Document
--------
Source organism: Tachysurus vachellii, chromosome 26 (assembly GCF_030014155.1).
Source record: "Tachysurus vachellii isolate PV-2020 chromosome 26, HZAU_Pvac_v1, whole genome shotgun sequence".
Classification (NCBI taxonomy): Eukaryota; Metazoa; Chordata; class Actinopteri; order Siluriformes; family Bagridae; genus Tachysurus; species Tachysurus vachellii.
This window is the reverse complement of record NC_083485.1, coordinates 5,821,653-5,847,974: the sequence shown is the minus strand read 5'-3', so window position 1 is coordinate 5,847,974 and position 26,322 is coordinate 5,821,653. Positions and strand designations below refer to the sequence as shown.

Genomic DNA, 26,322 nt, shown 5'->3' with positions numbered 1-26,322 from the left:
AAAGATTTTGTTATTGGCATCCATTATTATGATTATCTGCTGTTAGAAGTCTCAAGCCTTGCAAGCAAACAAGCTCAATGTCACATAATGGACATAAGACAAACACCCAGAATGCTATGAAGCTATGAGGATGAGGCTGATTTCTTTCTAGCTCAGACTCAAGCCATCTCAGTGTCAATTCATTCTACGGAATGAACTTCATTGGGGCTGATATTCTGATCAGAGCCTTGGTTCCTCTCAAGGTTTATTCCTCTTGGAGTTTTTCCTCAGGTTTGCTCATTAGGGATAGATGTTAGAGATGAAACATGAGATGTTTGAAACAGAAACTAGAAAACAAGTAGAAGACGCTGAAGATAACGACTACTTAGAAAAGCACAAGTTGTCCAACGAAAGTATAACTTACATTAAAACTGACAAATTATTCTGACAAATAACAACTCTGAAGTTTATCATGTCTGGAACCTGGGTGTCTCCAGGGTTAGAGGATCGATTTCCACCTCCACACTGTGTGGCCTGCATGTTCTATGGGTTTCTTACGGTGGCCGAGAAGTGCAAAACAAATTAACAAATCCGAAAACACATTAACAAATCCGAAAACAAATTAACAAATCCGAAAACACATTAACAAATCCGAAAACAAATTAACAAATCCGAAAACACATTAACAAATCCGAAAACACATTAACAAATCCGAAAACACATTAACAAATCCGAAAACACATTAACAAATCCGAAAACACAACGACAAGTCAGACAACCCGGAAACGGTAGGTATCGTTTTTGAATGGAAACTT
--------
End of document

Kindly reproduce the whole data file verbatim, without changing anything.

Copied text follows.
Source organism: Tachysurus vachellii, chromosome 26 (assembly GCF_030014155.1).
Source record: "Tachysurus vachellii isolate PV-2020 chromosome 26, HZAU_Pvac_v1, whole genome shotgun sequence".
Classification (NCBI taxonomy): Eukaryota; Metazoa; Chordata; class Actinopteri; order Siluriformes; family Bagridae; genus Tachysurus; species Tachysurus vachellii.
This window is the reverse complement of record NC_083485.1, coordinates 5,821,653-5,847,974: the sequence shown is the minus strand read 5'-3', so window position 1 is coordinate 5,847,974 and position 26,322 is coordinate 5,821,653. Positions and strand designations below refer to the sequence as shown.

Genomic DNA, 26,322 nt, shown 5'->3' with positions numbered 1-26,322 from the left:
AAAGATTTTGTTATTGGCATCCATTATTATGATTATCTGCTGTTAGAAGTCTCAAGCCTTGCAAGCAAACAAGCTCAATGTCACATAATGGACATAAGACAAACACCCAGAATGCTATGAAGCTATGAGGATGAGGCTGATTTCTTTCTAGCTCAGACTCAAGCCATCTCAGTGTCAATTCATTCTACGGAATGAACTTCATTGGGGCTGATATTCTGATCAGAGCCTTGGTTCCTCTCAAGGTTTATTCCTCTTGGAGTTTTTCCTCAGGTTTGCTCATTAGGGATAGATGTTAGAGATGAAACATGAGATGTTTGAAACAGAAACTAGAAAACAAGTAGAAGACGCTGAAGATAACGACTACTTAGAAAAGCACAAGTTGTCCAACGAAAGTATAACTTACATTAAAACTGACAAATTATTCTGACAAATAACAACTCTGAAGTTTATCATGTCTGGAACCTGGGTGTCTCCAGGGTTAGAGGATCGATTTCCACCTCCACACTGTGTGGCCTGCATGTTCTATGGGTTTCTTACGGTGGCCGAGAAGTGCAAAACAAATTAACAAATCCGAAAACACATTAACAAATCCGAAAACAAATTAACAAATCCGAAAACACATTAACAAATCCGAAAACAAATTAACAAATCCGAAAACACATTAACAAATCCGAAAACACATTAACAAATCCGAAAACACATTAACAAATCCGAAAACACATTAACAAATCCGAAAACACAACGACAAGTCAGACAACCCGGAAACGGTAGGTATCGTTTTTGAATGGAAACTT